Other alterations at this time included the arcades connecting the side wings – known as the 'Cavalier Wings' – along the Parade Court which housed the upper ranks of the court servants. Adjacent to these and extending both eastwards (including the Orangery) and westwards a complex of working quarters was constructed. These were urgently needed, as Schönbrunn had now become an imperial residence, and including the imperial family and the court, more than 1,000 people had to be provided for and accommodated.

At Maria Theresa's express wish a theatre was also built in the north Parade Court wing and ceremonially opened in 1747. Among the singers and actors who trod its boards were the numerous children of the empress. She also distinguished herself here as a talented singer.

Soon after 1750 Maria Theresa again felt compelled to embark on a new phase of rebuilding, the planning and execution of which lay entirely in the hands of Pacassi. The imperial family was steadily growing, and the corresponding need for more room led to the insertion of a mezzanine floor in the west wing. This meant that the external symmetry of the building had been restored and that the completion of the façade could now be taken in hand. The paintings of Schönbrunn palace by Bernardo Bellotto dating from 1759/60 show the Parade Court and garden façades with the detailed articulation and rich ornamentation that is typical of the Rococo age.

The building work of this second phase was not limited to creating more room in the upper storeys and the outbuildings of the palace but also included the decoration of the ceremonial and state rooms. The two galleries were given vaulted, frescoed ceilings and exuberant stucco-work decoration, becoming one of the most important Rococo interiors ever created. The frescoes were executed by Gregorio Guglielmi between 1755 and 1761, while the stucco decoration was created by Albert Bolla in 1761/62. Most of the rooms on the garden side of the palace were also given typical Rococo decoration displaying exuberant, playful forms known as rocailles, with mirrors and paintings set into the walls.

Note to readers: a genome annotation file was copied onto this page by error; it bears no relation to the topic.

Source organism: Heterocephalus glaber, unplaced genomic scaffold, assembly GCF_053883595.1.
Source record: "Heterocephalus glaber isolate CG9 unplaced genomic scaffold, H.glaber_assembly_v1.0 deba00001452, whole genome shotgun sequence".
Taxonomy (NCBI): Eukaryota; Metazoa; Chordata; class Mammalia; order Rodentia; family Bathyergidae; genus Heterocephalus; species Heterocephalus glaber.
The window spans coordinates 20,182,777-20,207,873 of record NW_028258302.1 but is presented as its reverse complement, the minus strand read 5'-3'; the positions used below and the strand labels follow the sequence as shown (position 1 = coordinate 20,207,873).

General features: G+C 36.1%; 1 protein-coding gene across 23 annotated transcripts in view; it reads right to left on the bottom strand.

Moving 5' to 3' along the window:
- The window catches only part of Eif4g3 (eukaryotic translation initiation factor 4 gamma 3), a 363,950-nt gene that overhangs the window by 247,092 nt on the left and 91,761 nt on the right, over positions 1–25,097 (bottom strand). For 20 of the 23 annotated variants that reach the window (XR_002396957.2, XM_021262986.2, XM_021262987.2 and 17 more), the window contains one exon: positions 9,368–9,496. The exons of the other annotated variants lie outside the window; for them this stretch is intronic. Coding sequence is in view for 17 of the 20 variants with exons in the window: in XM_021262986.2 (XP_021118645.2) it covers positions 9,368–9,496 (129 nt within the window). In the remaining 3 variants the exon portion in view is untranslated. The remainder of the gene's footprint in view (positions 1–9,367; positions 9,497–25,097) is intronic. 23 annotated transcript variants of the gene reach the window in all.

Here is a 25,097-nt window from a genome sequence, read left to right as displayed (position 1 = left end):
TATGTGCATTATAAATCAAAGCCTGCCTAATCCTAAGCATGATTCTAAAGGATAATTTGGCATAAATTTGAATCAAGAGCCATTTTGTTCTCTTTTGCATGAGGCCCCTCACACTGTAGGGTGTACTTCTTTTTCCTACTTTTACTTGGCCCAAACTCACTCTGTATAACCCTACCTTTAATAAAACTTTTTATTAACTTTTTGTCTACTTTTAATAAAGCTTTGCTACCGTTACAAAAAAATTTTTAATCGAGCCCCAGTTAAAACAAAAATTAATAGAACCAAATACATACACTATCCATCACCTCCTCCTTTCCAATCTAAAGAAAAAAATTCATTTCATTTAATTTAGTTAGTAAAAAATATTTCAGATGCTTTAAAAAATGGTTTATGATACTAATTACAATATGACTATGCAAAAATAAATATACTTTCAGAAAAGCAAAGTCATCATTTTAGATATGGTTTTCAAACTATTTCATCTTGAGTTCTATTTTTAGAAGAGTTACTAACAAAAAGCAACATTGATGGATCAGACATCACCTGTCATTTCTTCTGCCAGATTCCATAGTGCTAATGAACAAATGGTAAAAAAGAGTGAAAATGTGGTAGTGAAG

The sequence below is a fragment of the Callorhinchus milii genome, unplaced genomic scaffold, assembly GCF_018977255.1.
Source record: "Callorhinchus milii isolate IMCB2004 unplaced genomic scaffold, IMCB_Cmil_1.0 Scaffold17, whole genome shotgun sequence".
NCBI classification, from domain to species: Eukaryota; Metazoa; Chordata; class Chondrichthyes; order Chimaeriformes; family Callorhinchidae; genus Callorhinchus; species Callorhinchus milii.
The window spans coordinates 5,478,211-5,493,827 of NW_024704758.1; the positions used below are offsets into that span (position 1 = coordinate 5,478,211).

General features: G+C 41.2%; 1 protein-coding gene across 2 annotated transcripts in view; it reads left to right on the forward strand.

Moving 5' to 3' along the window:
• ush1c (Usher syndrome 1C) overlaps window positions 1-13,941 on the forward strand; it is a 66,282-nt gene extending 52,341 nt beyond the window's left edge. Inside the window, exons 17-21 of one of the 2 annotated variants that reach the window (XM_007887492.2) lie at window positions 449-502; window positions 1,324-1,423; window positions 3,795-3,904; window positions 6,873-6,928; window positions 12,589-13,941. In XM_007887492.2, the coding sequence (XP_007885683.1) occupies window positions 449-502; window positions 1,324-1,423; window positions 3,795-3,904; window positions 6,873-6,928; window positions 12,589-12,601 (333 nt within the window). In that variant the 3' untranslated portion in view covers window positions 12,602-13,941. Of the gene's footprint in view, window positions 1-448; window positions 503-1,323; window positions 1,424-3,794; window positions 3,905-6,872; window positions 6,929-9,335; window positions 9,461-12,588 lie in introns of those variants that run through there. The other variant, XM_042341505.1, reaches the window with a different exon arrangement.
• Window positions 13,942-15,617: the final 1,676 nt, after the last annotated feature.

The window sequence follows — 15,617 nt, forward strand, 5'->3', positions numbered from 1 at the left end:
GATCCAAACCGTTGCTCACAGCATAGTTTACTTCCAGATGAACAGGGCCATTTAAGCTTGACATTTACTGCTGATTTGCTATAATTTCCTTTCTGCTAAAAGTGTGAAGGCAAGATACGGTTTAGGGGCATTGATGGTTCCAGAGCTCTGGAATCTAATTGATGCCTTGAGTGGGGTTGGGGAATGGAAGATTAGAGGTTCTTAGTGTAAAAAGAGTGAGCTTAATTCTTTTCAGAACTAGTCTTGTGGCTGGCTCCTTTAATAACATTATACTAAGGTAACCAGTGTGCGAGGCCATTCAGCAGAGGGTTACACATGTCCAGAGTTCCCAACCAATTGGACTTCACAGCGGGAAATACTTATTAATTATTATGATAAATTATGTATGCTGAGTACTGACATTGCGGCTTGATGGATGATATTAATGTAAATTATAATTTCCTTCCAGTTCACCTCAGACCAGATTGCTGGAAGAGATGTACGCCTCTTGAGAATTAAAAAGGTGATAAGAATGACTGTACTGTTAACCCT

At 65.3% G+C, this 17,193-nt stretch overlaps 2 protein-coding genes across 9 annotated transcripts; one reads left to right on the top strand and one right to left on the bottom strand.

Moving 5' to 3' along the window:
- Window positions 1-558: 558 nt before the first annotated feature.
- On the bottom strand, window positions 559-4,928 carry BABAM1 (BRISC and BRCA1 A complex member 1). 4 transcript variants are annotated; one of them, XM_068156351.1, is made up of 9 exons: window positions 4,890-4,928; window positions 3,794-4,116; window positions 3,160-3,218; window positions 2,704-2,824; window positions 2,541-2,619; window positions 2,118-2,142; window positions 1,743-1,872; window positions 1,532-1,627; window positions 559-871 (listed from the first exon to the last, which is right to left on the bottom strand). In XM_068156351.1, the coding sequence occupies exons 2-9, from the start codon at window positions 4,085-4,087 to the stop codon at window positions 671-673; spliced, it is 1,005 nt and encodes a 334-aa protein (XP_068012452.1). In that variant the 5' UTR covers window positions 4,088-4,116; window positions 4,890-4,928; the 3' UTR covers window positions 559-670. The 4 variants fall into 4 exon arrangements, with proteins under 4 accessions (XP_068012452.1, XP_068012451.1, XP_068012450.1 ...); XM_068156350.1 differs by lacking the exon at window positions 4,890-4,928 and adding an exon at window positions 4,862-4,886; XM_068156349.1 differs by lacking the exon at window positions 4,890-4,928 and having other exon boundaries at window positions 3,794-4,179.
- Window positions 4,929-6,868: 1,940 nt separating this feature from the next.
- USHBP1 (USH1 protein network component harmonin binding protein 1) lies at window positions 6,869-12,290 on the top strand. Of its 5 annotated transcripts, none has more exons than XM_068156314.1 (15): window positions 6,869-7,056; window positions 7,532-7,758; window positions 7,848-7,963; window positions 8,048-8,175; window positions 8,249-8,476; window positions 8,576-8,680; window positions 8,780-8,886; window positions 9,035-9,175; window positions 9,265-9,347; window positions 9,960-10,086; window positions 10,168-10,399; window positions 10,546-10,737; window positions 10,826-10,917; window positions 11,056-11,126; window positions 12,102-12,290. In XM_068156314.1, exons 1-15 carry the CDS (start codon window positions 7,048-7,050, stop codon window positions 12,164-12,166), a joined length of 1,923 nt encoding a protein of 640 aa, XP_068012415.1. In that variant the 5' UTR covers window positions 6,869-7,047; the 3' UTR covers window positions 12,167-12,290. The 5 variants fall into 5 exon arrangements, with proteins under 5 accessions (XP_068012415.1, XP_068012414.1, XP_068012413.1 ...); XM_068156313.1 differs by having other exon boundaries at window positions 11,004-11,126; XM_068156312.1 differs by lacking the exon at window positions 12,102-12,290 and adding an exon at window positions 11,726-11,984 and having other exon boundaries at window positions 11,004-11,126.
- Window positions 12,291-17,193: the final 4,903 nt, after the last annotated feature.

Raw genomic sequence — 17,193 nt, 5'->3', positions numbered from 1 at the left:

Following the sudden death of Emperor Franz Stephan in 1765, which was a devastating blow to Maria Theresa, a new phase of refurbishment and alterations ensued. The widowed empress had several rooms in the east wing of the palace appointed as memorial rooms and spared no expense in fitting them out with precious Chinese lacquer panels and costly wooden panelling which have been preserved to this day.

On the ground floor Maria Theresa had the so-called Bergl Rooms painted with exotic landscape murals between 1769 and 1777, and used these rooms as her apartments during the hot summer months.

The last project initiated by the empress during the 1770s was the designing and laying out of the gardens under the supervision of court architect Johann Ferdinand Hetzendorf von Hohenberg, who constructed architectural features in the park such as the Gloriette, the Neptune Fountain, the Roman Ruin and the Obelisk Fountain. In addition the avenues, fountains and open spaces were enhanced with statues and sculptures in the antique style executed by Wilhelm Beyer and his studio. The remodelling of the palace and gardens was not finally completed until just before Maria Theresa died.